Born October 26, 1892 in Saint-Paul en Cornillon, Loire, France, André Chapelon was possibly the greatest steam locomotive designer and engineer since Robert Stephenson laid down the form to be followed by almost every locomotive built since. His greatest contribution to the state of the art was in bringing scientific method to the steam locomotive. Prior to Chapelon, few engineers and designers tried to understand why a certain design worked better than another - they merely worked by trial and error, trying to replicate the attributes of previous locomotives by rule of thumb, by guesswork, and from empirical theories and design rules that had rarely been given adequate testing.

Chapelon believed in using the best scientific knowledge of subjects like thermodynamics and fluid and gas flow available at the time, and in rigorous testing, using the most accurate and complete testing and sensing equipment available, such as high-speed stroboscopic photography to watch steam flow.

Chapelon's locomotives attained efficiencies that pretty much no other steam locomotives have ever reached - in excess of 12% in some cases.

He was cursed, though, that despite his abilities and track record, he never got to design a class of brand-new locomotives that actually got built. He was continually stymied by railway management and politicians, and often his superbly performing locomotives were treated as embarassments by his superiors - because they showed up the poor performance of the officially approved locomotives!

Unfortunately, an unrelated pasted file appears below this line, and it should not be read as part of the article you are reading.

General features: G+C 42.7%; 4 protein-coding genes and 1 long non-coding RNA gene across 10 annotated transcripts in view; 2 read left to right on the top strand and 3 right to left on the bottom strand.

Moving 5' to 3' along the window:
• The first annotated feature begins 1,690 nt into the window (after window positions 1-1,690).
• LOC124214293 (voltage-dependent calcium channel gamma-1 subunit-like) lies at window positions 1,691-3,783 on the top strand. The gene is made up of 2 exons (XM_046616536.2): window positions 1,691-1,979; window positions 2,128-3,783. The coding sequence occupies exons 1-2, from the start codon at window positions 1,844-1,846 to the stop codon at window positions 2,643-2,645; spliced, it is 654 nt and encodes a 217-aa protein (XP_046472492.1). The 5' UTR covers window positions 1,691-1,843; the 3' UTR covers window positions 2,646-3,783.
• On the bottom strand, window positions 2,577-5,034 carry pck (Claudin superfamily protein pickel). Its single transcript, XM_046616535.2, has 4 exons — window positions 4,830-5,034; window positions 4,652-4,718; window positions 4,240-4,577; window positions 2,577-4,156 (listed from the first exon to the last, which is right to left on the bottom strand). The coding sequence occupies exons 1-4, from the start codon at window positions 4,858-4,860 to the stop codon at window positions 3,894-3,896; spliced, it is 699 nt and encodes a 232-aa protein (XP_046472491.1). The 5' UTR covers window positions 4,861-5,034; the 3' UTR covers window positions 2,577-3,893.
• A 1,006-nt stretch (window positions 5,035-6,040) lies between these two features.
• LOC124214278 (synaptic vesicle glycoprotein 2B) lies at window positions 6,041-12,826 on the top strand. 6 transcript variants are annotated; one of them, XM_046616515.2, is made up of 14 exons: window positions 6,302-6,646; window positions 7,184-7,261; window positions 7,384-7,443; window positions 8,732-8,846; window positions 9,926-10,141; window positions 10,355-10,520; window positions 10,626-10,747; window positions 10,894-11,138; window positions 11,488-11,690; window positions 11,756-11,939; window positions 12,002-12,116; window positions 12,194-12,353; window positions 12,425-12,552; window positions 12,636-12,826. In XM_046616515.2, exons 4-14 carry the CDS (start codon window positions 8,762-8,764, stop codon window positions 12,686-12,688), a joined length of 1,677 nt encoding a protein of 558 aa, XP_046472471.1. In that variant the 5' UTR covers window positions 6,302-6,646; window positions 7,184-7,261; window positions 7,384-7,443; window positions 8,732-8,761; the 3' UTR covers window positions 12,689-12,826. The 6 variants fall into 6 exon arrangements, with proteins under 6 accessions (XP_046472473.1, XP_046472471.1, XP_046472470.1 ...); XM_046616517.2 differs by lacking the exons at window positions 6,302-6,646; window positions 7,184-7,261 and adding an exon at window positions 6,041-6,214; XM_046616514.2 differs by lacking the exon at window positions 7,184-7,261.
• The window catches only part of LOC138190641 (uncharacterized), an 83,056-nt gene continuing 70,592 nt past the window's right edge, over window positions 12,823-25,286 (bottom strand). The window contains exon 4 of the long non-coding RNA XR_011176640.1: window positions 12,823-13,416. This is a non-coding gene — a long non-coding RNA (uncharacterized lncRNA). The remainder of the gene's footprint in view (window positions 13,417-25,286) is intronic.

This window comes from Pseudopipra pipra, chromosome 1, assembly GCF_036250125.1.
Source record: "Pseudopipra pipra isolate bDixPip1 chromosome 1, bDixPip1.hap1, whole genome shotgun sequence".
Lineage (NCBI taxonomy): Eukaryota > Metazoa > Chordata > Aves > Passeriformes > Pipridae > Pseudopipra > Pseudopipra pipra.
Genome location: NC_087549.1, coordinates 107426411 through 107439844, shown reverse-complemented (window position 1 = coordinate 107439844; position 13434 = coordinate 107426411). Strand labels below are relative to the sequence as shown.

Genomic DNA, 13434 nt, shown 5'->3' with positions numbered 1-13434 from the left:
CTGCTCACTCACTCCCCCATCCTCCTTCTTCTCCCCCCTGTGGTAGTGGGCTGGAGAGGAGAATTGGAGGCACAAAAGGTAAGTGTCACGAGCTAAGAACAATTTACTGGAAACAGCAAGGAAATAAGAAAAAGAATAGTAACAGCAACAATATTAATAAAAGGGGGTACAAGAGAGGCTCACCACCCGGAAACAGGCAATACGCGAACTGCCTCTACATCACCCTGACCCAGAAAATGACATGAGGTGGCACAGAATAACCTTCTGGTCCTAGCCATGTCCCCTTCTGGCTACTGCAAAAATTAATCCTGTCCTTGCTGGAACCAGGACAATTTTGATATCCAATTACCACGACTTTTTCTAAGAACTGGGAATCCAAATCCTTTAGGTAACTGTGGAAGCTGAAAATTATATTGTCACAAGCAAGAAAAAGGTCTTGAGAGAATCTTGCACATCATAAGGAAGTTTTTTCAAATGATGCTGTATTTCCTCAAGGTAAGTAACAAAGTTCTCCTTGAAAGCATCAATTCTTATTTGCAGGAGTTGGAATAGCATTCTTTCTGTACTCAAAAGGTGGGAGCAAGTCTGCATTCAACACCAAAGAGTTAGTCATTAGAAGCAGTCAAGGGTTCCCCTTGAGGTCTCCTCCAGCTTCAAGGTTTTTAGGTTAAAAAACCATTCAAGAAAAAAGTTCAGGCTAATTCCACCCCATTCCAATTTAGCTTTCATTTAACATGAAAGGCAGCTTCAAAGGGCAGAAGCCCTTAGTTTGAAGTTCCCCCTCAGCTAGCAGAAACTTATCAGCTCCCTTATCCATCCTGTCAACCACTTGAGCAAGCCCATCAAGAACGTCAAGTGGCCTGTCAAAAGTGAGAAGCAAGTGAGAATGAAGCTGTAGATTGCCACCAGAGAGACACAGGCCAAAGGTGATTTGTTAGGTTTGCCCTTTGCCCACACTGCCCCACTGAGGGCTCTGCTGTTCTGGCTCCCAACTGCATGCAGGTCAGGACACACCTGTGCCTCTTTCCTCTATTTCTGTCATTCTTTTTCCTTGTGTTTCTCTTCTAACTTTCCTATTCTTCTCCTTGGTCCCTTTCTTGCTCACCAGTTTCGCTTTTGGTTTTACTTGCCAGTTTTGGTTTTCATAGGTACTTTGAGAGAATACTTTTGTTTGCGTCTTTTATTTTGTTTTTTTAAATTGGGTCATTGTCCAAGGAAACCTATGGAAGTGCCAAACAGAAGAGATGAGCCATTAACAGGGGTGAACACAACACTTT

He was a major proponent of the compound locomotive; his other major work included optimising the steam circuit, including improving the steam flow by widening steam passages and paths, improving the flow through valve gear, and improved exhaust systems such as his Kylchap exhaust. Chapelon realised that to produce an efficient, powerful locomotive that every aspect of it had to be improved and dealt with scientifically. He did work on locomotive behaviour at speed, on the riding properties of the steel wheel on steel rail; his knowledge was put to use much later on the French TGV high speed trains.

The only locomotives he designed for use outside France were some metre gauge 2-8-4 and 4-8-4 locomotives for GELSA of Brazil. They were highly advanced locomotives with many modern American appliances as well as Chapelon's innovations. André Chapelon was much an admirer of American railroad innovation, even though his work tended to be ignored in the USA.

Chapelon's work lives on in the work of L.D. Porta of Argentina, possibly the greatest engineer still living in the steam locomotive field, and others.

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